Can a fan ever be happy to be called a customer? Do they actually care about anything outside the pitch itself? Can the football business ever build something truly authentic for the devoted hardcore?
Tottenham Hotspur have taken a £1bn gamble that the answer to these questions is a resounding ‘Yes.’ On the evidence of this fan they are being proved right.
I’ve been going to White Hart Lane since 1981. We’ve had good teams, great players and years of being distinctly average. 13 different league champions have been crowned since our win in 1961 while 20 different clubs have played in an FA Cup Final since our last appearance including Millwall, Wigan, Cardiff and Portsmouth – twice!
When I started, you could stand behind one goal in the first half, then walk round and watch behind the other in the second. All-seater stadia locked you into one section. In the new Tottenham stadium the experience is almost like the old days, at least below deck. You can walk round three sides of the ground to meet friends on lower or upper levels.
Tottenham have constantly stressed the ‘fan-centric’ nature of the stadium and the attempt to upgrade rather than replace. Fans have appreciated the old ground’s aggregate being in the new floor and the location of the old centre spot has an Insta-friendly blue plaque in the new South Stand concourse. Huge pictures of former heroes and something which truly resonates – a collage of old programmes – cover the walls. The cockerel on the roof is present, albeit a scaled-up version which contains every bump and scratch from the old one – even Paul Gascoigne’s air rifle dent.
There’s an NFL pitch under the grass and larger changing rooms in the East Stand to accommodate even the biggest squads. Will the ‘event’ offering around the game be influenced by U.S. sports culture? There’s little evidence of that so far, although certainly fans are turning up early. At the City game, plastic bags were tied to seats with rubber bands to spell out the club’s motto ‘To Dare is To Do’. Hopefully fans recycled the bags and Ederson found a use for the bands that came pinging his way…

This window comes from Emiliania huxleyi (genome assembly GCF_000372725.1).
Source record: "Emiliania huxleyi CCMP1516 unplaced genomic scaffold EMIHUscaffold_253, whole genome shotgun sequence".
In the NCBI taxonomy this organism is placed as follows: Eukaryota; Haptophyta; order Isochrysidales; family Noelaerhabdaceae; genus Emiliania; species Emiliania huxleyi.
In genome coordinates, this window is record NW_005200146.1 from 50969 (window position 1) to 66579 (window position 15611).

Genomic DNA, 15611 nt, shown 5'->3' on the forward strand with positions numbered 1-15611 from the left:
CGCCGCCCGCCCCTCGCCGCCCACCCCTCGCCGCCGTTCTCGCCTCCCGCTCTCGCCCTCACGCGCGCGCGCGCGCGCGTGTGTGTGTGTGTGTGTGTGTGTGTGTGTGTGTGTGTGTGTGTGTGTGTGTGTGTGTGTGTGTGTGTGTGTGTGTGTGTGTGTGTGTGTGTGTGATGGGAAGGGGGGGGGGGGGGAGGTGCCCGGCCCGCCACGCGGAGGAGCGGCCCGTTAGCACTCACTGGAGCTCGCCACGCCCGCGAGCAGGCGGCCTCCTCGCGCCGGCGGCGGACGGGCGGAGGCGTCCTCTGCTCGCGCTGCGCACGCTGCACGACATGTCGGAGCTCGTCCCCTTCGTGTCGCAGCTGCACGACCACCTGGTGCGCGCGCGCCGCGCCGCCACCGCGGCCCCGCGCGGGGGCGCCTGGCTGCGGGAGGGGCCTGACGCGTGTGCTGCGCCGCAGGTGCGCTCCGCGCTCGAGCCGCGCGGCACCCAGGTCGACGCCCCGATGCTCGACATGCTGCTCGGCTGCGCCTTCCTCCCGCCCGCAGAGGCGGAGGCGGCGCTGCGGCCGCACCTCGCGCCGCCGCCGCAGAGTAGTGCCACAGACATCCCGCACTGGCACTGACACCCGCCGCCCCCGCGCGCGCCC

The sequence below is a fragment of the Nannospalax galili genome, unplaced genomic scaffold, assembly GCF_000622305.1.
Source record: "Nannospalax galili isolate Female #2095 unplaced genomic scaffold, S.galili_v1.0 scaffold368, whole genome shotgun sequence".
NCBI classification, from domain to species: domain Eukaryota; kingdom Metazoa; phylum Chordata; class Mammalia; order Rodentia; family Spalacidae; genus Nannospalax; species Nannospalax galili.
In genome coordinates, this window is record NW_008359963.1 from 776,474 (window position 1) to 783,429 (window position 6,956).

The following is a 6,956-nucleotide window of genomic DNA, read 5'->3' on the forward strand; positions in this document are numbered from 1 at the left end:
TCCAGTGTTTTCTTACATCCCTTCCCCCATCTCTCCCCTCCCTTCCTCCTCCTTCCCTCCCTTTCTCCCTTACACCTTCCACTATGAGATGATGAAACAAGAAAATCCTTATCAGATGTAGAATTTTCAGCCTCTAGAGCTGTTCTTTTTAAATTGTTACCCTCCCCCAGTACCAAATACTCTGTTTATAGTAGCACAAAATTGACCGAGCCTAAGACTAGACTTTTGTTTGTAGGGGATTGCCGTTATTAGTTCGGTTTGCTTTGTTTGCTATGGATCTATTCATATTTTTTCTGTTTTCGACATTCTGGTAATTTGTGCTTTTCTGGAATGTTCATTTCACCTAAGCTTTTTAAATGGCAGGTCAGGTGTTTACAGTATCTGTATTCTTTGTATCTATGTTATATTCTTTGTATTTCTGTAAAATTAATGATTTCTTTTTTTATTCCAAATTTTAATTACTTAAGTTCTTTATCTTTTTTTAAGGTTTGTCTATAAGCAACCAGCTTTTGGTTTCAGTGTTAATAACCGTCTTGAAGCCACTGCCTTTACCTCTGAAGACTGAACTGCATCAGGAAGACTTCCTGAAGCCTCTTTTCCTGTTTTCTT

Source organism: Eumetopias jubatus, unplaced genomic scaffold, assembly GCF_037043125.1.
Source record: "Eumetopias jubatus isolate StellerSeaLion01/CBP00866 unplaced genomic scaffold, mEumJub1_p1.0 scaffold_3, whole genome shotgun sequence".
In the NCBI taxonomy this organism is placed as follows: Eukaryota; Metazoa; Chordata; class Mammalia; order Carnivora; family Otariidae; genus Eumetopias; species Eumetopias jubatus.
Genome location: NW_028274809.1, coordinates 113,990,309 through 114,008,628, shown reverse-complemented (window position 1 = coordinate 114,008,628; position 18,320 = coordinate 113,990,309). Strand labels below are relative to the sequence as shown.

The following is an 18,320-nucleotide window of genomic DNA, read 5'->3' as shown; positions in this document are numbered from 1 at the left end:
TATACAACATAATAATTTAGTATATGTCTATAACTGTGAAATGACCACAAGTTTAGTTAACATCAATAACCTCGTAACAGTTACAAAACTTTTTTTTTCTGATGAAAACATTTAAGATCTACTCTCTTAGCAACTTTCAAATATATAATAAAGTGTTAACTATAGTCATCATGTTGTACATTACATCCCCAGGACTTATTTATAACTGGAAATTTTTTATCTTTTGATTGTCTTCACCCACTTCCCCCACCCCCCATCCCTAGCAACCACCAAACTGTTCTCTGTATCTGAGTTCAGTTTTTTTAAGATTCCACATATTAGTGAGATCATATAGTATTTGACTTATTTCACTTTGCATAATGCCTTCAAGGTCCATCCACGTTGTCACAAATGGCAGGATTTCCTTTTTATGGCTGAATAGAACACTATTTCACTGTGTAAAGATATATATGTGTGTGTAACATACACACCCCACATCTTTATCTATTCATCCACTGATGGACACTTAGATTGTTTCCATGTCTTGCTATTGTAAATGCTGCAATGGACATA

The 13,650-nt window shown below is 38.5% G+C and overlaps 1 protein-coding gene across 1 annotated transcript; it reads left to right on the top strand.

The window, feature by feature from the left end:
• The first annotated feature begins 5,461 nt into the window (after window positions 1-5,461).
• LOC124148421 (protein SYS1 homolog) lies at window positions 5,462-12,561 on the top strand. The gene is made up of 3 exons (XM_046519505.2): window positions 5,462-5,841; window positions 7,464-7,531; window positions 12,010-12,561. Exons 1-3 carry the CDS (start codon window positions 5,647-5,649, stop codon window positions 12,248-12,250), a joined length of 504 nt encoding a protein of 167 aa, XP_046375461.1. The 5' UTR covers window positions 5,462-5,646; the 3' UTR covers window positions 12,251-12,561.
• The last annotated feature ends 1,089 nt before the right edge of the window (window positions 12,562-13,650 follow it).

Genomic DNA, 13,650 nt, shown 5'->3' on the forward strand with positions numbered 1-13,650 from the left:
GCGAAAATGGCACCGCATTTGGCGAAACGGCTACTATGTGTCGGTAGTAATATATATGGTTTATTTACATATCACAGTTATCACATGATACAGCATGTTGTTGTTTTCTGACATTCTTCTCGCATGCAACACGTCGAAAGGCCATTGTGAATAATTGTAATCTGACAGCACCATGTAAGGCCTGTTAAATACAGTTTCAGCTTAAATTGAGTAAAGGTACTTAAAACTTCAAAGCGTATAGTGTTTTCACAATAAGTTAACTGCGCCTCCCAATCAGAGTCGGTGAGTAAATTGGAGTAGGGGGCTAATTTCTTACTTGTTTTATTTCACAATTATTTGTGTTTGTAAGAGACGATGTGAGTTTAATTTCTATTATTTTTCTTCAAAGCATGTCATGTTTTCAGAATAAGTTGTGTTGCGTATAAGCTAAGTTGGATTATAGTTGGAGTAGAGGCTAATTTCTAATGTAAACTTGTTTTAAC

But it’s probably the beer which has created the most buzz. The Bottoms up technology can serve 10,000 pints per minute, which you would have thought would be enough, but there were reported shortages at test events. What’s unquestionably a great move is the use of the uber-local Beavertown brewery, another ‘Welcome Home’ touch.
The new stadium has data flying off it at all angles, like a Moussa Sissoko left-footer. For a start it’s cashless, which speeds things up and creates streams of data trails, while your season tickets are integrated into the app. 325m² screens fill the corners of the ground – the largest in western Europe and visible in the sunlight (unlike their ‘Jumbotron’ predecessors – state-of-the-art in the Amstrad days).
The next stage is to connect the growing fan base worldwide to the matchday experience and encourage fans inside the stadium to do more than upload pics. The free wi-fi works well and should provide the missing link to digital fan engagement. Joining the dots between over 100k members, millions on social media worldwide and even the players themselves is in its infancy. It’s clear the fans want to talk about the new home though – our research shows that stadium content gets nearly twice as many shares and 70% more comments on the Tottenham Facebook page*.
How do you measure fan engagement? Data will play an ever-increasing role, but the immediate sense of pride, belonging and pure childlike joy is so evident on fans’ faces. Three games in and Tottenham look like they’ve pulled off the holy grail – colossal commercial upturn with intense fan satisfaction. As Daniel Taylor noted in the Guardian, other stadia, particularly Old Trafford, look tired in comparison. This fan hopes that the really key part of the design process – keeping the authentic fan experience in mind – will be front and centre in any new sports build.
* Of 1068 facebook posts since the start of 2017 on the Tottenham Hotspur Facebook page, 53 messages contained the word stadium or its emoji. These messages received an average of 472 comments and 625 shares. The average for all posts was 279 comments and 331 shares.